TIP: You need an extension tube long enough to reach near the toilet or container without causing splashing! Sometimes you can extend with a pipe from a DIY shop – be aware that the narrower the pipe, the more the urine could backup into the cup and spill – so choose a spout with a wide diameter.
If standing, you will need to be able to stand with your legs apart and hold the director under and close to your body at a specific angle whilst urinating.
To use them whilst sitting, you need need to be able to shuffle right to the edge of a seat that is not contoured to hug your pelvis. You need to be able to pull aside knickers and hold the director at the correct angle – using gravity to ensure flow goes down towards your receiving vessel.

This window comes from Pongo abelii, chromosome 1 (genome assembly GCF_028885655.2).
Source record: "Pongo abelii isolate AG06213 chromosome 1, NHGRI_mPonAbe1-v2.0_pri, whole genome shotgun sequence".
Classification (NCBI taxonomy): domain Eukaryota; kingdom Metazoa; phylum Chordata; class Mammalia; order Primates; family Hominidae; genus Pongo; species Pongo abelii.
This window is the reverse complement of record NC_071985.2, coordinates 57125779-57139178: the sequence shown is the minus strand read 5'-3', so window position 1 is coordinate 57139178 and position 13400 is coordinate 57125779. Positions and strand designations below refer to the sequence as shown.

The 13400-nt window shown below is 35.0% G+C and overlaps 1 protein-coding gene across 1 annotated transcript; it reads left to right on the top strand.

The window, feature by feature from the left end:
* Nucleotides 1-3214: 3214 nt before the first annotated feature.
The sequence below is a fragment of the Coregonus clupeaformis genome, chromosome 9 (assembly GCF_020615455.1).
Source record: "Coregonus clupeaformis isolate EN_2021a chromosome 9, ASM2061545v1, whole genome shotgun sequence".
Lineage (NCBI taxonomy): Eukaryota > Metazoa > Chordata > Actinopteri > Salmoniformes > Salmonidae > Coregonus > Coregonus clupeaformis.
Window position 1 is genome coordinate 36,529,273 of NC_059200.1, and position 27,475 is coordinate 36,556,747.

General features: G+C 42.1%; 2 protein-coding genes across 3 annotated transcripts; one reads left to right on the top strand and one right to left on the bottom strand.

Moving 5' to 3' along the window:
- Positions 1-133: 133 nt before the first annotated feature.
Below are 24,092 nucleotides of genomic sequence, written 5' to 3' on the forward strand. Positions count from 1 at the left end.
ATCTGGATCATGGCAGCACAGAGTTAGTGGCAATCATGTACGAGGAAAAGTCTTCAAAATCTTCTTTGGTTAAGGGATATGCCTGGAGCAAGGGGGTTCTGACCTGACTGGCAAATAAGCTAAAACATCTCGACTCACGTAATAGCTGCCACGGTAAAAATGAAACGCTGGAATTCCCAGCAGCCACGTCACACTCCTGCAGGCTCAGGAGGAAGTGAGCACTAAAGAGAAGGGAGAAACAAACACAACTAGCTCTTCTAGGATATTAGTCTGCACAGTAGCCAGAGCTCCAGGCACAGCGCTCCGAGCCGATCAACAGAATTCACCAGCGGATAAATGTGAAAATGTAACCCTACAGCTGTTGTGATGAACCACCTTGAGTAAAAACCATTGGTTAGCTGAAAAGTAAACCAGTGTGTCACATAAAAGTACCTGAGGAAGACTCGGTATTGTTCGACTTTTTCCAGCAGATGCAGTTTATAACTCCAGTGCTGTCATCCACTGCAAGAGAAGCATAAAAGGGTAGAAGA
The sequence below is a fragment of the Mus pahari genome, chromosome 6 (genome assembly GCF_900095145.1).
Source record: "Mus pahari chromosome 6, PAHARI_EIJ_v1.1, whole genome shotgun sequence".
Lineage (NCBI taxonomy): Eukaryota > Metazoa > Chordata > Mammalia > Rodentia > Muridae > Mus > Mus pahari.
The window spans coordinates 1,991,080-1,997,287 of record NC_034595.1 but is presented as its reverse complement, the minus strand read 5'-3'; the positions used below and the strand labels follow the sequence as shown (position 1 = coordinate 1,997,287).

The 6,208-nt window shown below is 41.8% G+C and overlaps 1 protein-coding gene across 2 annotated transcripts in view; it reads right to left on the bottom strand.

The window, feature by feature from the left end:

All devices suggest practicing in the shower or bath – however if you use a shower/bath chair/stool – the position and firmness of the seat is very different to balancing on the edge of a wheelchair cushion – so practicing might be difficult. It will give you an idea of the angle required and whether you can hold it though. A lot will also vary depending on how rigid or flexible the director is.
GoGirl even produces T-shirts and lip-balm and tattoos for their products if you want to share how wonderful it is – they has a very good marketing campaign. The proof is in the testing so here are the details if you want to give it a try. They have a useful video on how to hold and use the device.
Features: See picture
Material: Silicone, medical grade.
Accessories: Extension tube and plastic carrying bag